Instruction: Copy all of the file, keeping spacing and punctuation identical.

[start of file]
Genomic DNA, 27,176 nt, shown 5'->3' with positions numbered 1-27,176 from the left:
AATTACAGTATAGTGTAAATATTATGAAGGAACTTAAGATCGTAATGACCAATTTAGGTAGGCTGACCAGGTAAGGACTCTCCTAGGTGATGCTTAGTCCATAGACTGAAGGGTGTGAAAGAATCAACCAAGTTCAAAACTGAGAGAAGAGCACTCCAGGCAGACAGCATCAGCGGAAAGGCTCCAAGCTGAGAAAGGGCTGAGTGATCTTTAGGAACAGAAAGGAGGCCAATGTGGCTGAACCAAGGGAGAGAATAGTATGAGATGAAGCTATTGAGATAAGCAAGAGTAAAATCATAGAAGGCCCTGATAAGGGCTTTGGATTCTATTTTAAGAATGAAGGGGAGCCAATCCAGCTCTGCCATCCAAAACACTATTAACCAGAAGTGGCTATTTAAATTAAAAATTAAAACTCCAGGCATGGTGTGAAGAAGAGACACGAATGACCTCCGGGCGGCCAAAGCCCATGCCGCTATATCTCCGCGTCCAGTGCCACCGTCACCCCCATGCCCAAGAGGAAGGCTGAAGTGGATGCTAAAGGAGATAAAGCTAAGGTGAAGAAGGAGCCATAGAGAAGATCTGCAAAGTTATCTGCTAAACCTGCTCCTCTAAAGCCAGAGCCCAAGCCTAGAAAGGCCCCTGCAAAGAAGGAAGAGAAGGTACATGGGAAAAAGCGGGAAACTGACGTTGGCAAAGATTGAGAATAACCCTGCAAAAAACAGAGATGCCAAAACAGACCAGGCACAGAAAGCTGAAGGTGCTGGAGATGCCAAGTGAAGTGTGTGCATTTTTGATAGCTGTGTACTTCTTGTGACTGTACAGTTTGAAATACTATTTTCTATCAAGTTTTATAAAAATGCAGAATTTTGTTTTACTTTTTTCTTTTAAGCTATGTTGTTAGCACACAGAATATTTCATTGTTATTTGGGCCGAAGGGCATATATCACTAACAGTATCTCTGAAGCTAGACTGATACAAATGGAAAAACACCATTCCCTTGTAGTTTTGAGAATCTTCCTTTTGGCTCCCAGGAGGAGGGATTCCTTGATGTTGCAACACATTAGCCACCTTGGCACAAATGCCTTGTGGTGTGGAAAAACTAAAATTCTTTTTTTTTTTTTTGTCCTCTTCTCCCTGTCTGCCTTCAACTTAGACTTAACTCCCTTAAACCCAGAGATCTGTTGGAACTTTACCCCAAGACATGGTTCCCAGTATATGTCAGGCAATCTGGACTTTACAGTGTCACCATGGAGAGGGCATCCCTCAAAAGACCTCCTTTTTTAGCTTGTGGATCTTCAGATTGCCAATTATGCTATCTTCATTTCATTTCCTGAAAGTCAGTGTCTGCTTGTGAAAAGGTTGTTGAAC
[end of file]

Genomic DNA, 27,176 nt, shown 5'->3' with positions numbered 1-27,176 from the left:
AATTACAGTATAGTGTAAATATTATGAAGGAACTTAAGATCGTAATGACCAATTTAGGTAGGCTGACCAGGTAAGGACTCTCCTAGGTGATGCTTAGTCCATAGACTGAAGGGTGTGAAAGAATCAACCAAGTTCAAAACTGAGAGAAGAGCACTCCAGGCAGACAGCATCAGCGGAAAGGCTCCAAGCTGAGAAAGGGCTGAGTGATCTTTAGGAACAGAAAGGAGGCCAATGTGGCTGAACCAAGGGAGAGAATAGTATGAGATGAAGCTATTGAGATAAGCAAGAGTAAAATCATAGAAGGCCCTGATAAGGGCTTTGGATTCTATTTTAAGAATGAAGGGGAGCCAATCCAGCTCTGCCATCCAAAACACTATTAACCAGAAGTGGCTATTTAAATTAAAAATTAAAACTCCAGGCATGGTGTGAAGAAGAGACACGAATGACCTCCGGGCGGCCAAAGCCCATGCCGCTATATCTCCGCGTCCAGTGCCACCGTCACCCCCATGCCCAAGAGGAAGGCTGAAGTGGATGCTAAAGGAGATAAAGCTAAGGTGAAGAAGGAGCCATAGAGAAGATCTGCAAAGTTATCTGCTAAACCTGCTCCTCTAAAGCCAGAGCCCAAGCCTAGAAAGGCCCCTGCAAAGAAGGAAGAGAAGGTACATGGGAAAAAGCGGGAAACTGACGTTGGCAAAGATTGAGAATAACCCTGCAAAAAACAGAGATGCCAAAACAGACCAGGCACAGAAAGCTGAAGGTGCTGGAGATGCCAAGTGAAGTGTGTGCATTTTTGATAGCTGTGTACTTCTTGTGACTGTACAGTTTGAAATACTATTTTCTATCAAGTTTTATAAAAATGCAGAATTTTGTTTTACTTTTTTCTTTTAAGCTATGTTGTTAGCACACAGAATATTTCATTGTTATTTGGGCCGAAGGGCATATATCACTAACAGTATCTCTGAAGCTAGACTGATACAAATGGAAAAACACCATTCCCTTGTAGTTTTGAGAATCTTCCTTTTGGCTCCCAGGAGGAGGGATTCCTTGATGTTGCAACACATTAGCCACCTTGGCACAAATGCCTTGTGGTGTGGAAAAACTAAAATTCTTTTTTTTTTTTTTGTCCTCTTCTCCCTGTCTGCCTTCAACTTAGACTTAACTCCCTTAAACCCAGAGATCTGTTGGAACTTTACCCCAAGACATGGTTCCCAGTATATGTCAGGCAATCTGGACTTTACAGTGTCACCATGGAGAGGGCATCCCTCAAAAGACCTCCTTTTTTAGCTTGTGGATCTTCAGATTGCCAATTATGCTATCTTCATTTCATTTCCTGAAAGTCAGTGTCTGCTTGTGAAAAGGTTGTTGAAC